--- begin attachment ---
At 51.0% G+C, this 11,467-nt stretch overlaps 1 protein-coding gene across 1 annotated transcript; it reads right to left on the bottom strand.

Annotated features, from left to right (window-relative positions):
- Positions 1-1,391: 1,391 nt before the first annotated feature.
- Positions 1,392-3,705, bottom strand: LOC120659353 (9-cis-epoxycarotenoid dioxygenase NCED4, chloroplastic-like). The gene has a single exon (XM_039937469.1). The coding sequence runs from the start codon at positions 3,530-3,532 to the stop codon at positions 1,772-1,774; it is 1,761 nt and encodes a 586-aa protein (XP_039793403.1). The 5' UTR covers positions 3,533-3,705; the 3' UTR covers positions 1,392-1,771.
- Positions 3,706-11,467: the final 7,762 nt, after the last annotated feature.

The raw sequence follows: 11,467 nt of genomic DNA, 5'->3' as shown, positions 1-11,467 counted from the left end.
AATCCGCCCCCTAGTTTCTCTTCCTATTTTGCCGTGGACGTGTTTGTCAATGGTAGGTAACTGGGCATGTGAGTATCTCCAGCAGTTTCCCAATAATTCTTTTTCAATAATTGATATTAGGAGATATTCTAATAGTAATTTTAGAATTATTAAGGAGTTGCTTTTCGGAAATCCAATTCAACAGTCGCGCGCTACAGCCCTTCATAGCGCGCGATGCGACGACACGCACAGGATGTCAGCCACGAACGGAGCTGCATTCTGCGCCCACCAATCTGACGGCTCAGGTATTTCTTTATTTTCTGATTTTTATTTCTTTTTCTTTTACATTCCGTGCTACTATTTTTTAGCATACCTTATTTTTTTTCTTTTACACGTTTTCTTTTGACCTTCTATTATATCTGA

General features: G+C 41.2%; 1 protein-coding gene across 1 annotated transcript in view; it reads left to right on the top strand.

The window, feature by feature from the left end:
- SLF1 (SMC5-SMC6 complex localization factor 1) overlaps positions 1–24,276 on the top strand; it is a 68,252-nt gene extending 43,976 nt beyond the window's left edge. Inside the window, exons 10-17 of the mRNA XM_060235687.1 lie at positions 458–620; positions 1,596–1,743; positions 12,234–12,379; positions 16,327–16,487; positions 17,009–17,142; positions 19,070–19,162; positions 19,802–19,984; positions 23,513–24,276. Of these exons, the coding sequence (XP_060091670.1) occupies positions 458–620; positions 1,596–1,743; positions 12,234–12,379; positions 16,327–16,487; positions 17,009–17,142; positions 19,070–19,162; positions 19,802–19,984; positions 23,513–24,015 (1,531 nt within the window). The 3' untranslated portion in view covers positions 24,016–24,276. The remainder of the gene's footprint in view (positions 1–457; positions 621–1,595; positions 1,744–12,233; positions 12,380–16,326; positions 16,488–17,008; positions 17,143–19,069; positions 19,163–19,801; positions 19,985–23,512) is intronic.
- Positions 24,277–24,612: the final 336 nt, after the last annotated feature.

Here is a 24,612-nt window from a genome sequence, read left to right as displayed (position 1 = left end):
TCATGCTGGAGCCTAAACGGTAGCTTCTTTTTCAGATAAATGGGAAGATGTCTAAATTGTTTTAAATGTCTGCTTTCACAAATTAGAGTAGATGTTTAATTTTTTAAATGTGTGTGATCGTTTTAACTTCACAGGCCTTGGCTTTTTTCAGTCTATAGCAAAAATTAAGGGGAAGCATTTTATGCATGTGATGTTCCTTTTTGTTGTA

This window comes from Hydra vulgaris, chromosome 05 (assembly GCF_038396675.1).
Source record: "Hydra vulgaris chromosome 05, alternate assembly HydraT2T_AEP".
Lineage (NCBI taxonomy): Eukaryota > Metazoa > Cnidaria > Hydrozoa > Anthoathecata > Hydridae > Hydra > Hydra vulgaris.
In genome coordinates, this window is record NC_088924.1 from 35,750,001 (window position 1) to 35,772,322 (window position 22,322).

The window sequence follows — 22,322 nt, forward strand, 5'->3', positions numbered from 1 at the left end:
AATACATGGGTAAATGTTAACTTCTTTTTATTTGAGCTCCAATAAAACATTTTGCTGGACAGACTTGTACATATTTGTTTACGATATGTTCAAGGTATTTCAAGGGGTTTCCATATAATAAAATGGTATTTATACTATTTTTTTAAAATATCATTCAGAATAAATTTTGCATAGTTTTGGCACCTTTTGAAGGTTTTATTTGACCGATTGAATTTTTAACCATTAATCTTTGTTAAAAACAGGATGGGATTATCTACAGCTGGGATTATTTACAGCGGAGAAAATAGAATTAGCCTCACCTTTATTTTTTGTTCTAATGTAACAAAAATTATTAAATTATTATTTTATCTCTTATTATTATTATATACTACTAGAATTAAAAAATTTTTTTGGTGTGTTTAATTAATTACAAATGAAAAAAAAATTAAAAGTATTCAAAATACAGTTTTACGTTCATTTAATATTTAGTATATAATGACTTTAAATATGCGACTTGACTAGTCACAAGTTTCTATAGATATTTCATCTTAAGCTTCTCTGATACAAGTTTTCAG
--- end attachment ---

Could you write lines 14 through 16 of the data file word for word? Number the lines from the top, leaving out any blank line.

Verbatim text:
This window comes from Hydra vulgaris, chromosome 05 (assembly GCF_038396675.1).
Source record: "Hydra vulgaris chromosome 05, alternate assembly HydraT2T_AEP".
Lineage (NCBI taxonomy): Eukaryota > Metazoa > Cnidaria > Hydrozoa > Anthoathecata > Hydridae > Hydra > Hydra vulgaris.